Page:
This week Gov. Phil Scott signed into law a health insurance mandate that does not include a penalty for those who don’t purchase health insurance. That’s good news for many Vermonters and health care sharing ministries.
The state can reach out to those who don’t purchase insurance, and attempt to convince them to opt in, but for now Vermonters aren’t forced to have insurance.
The ability to opt out could help some income-sensitive Vermonters who can still qualify for income-adjusted services from most medical providers.
Despite that win for health care freedom, Vermont’s Department of Financial Regulation has chosen not to allow Association Health Plans (AHPs). With such plans, workers from an industry or company can pool their money together for health insurance that reduces costs compared to what they would pay in the state’s Vermont Health Connect system.
Currently existing AHPs, including the Vermont Association of Chamber of Commerce Executives (VACCE) AHP, will be allowed to exist until the end of this year.
Last year the Trump Administration issued an executive order expanding AHPs to include individuals and small companies, whereas previously only large companies with over 100 employees could form special insurance arrangements. This development resulted in the creation of Vermont AHPs starting last fall.
In March, a federal district court struck down that executive order and now the Department of Labor is appealing that decision. For the time being, AHPs should not continue past the end of this year, meaning over 5,000 Vermonters will have to find something different or not use insurance.
State Rep. Jim Harrison, R-Chittenden, who during the legislative session offered a failed amendment to protect AHPs for one year, said the outcome is still uncertain.
“The reality is that since the session has adjourned, the Department of Financial Regulation has indicated that they are not going to renew Association Health Plans, so it may be a moot point,” he said. “But at least the legislature recognized that maybe it could continue for one more year.”
“Right now the federal executive order is tied up in the courts, so we were not sure at the end of the day if they were going to be allowed or not allowed,” he said, referencing a multi-state court challenge to the Trump administration’s AHP expansion.
Bill Moore, director of the Central Vermont Chamber of Commerce, said having AHPs expire next year is a tough deal for Vermonters who use them.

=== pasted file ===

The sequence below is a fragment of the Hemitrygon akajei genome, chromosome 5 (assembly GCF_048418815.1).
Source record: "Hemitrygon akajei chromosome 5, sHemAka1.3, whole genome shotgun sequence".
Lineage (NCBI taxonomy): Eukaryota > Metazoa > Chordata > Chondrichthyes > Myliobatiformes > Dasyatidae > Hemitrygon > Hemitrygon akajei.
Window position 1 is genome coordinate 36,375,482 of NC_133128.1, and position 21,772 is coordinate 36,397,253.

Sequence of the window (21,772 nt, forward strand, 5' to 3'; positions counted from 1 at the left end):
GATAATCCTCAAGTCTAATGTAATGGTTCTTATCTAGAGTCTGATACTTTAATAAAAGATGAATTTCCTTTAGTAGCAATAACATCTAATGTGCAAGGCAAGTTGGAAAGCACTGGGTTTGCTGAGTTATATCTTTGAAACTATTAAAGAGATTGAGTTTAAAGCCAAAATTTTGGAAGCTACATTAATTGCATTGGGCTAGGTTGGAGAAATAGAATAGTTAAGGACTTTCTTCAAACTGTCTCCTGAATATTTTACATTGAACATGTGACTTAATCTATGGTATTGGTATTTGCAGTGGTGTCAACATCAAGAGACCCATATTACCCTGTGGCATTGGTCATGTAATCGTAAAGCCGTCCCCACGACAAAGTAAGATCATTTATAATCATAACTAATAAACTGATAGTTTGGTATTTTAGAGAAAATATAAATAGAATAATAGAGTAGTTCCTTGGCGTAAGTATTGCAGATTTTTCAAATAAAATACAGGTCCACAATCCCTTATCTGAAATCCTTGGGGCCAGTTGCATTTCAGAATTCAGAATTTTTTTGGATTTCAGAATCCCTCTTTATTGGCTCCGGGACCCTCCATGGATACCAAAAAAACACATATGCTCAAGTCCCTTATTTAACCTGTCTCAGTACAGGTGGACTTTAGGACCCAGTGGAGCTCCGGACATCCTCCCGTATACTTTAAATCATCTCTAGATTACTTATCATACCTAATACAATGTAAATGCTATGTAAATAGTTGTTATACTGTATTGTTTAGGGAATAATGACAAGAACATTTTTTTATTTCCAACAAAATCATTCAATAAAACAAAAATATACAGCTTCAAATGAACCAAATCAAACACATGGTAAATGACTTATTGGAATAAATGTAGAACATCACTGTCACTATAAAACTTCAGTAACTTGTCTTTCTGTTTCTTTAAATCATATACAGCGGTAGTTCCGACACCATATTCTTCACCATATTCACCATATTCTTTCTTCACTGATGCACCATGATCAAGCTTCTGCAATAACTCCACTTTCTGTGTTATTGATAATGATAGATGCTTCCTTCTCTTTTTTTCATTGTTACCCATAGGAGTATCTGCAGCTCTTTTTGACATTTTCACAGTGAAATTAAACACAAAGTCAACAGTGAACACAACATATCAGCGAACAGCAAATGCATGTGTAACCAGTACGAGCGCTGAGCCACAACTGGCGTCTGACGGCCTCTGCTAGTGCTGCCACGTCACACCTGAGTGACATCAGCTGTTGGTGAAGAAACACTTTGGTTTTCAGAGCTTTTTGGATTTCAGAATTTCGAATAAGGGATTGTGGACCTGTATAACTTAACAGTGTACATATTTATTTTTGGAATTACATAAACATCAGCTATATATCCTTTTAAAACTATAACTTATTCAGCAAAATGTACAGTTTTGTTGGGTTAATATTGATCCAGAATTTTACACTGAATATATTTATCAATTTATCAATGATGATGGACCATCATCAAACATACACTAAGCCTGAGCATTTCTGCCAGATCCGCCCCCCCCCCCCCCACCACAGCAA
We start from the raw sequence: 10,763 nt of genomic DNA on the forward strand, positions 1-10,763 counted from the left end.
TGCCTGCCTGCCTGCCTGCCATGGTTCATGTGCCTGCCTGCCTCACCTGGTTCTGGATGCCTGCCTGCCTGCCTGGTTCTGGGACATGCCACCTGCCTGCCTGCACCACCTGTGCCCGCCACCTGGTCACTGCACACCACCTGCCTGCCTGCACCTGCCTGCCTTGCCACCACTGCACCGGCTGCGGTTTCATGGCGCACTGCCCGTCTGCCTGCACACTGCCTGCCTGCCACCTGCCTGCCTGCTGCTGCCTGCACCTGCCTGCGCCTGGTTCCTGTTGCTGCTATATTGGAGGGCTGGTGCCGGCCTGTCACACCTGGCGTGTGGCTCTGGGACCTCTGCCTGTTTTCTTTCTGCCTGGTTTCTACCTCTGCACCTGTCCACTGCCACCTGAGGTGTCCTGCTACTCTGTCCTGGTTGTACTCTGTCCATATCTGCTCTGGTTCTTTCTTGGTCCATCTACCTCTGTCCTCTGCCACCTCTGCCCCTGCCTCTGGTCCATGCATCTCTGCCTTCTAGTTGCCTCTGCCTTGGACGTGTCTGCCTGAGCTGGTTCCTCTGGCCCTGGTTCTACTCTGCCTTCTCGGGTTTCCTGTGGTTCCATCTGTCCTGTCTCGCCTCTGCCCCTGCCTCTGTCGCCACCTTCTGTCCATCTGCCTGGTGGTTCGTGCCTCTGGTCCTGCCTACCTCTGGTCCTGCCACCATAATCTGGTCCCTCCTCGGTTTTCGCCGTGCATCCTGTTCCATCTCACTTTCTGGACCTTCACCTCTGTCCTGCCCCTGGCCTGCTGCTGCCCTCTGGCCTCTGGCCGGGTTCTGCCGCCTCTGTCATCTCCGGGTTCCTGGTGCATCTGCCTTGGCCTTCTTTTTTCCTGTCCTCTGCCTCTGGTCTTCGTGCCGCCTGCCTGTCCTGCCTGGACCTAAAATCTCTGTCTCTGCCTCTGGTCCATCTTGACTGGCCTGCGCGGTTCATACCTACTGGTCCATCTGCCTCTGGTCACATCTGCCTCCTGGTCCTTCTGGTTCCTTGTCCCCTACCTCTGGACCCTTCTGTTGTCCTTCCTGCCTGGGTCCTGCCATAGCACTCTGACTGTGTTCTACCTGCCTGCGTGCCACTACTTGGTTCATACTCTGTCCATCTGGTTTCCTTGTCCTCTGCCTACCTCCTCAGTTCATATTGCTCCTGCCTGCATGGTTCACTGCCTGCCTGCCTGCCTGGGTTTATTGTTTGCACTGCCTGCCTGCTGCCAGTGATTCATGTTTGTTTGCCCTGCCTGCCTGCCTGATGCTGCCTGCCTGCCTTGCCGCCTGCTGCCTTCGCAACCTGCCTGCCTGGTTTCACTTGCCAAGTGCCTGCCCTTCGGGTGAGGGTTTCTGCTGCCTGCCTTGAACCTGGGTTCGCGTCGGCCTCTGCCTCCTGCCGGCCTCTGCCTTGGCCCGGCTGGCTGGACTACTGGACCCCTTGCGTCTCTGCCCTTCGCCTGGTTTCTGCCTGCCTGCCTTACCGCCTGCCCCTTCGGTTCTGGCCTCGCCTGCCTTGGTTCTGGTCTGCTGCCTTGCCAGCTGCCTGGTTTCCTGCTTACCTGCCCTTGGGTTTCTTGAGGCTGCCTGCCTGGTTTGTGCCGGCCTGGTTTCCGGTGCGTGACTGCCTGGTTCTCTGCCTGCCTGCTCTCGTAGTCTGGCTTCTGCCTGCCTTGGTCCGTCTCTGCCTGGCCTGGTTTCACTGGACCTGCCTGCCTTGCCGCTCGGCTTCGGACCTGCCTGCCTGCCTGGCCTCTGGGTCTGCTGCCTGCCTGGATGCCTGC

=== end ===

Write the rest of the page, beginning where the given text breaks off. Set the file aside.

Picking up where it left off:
“It’s unbelievable. Everybody is screaming and yelling for affordable health care. The benefits were created, they became available, they were very competitively priced,” he said. “It’s not like it was the difference between paying a dollar and ten cents. They were a little bit below the rates of the [Vermont Health Connect] exchange but not much though, and they were also much more comprehensive programs than what is on the exchange.”
Another health-insurance alternative facing uncertainty in Vermont are programs called health sharing ministries. Like AHPs, these religious-based groups form their own pool of finances together to cover health expenses separately from the Vermont Health Connect system.
According to Harrison, these programs will continue to serve Vermonters even though the state does not recognize them as legitimate health insurance.
“The federal government recognizes them as insurance; the state through that legislation does not. If there was a penalty, then it would have been an issue for them,” he said.
Anthony Hopp, Vice President of External Relations for Samaritan Ministries International issued a statement for True North.
“Samaritan Ministries celebrates the fact that all patients have the right to make their own choices and experience freedom in health care,” she said. “We appreciate that this will continue in Vermont.”
She reiterated that health care sharing is not insurance, which is part of its appeal.
“While misconceptions between insurance and health care sharing exist among those who are not Samaritan members, the media, medical professionals and even insurance industry insiders, Samaritan Ministries makes a concerted effort to communicate and emphasize that this is a health care model where Christians commit to helping one another with medical expenses through voluntary giving, prayer, support, and encouragement.
“As $1.5 billion in medical needs has been shared among Samaritan’s 270,000 individual members over a decade, they have been overjoyed to find that their needs are not only met financially, but spiritually and emotionally as well. That in itself is a huge differentiator from any other method of meeting health care needs.”
Harrison said at the end of the day, the bill still serves some purpose because of the studies that it calls for.
“I don’t think any damage was done with the bill and there is the potential upside of a positive outcome if we get information that may lead us in a direction of perhaps lower price insurance,” he said. “We won’t know that until we look at some of these things.
“I think at the end of the day there’s a net positive to the bill.”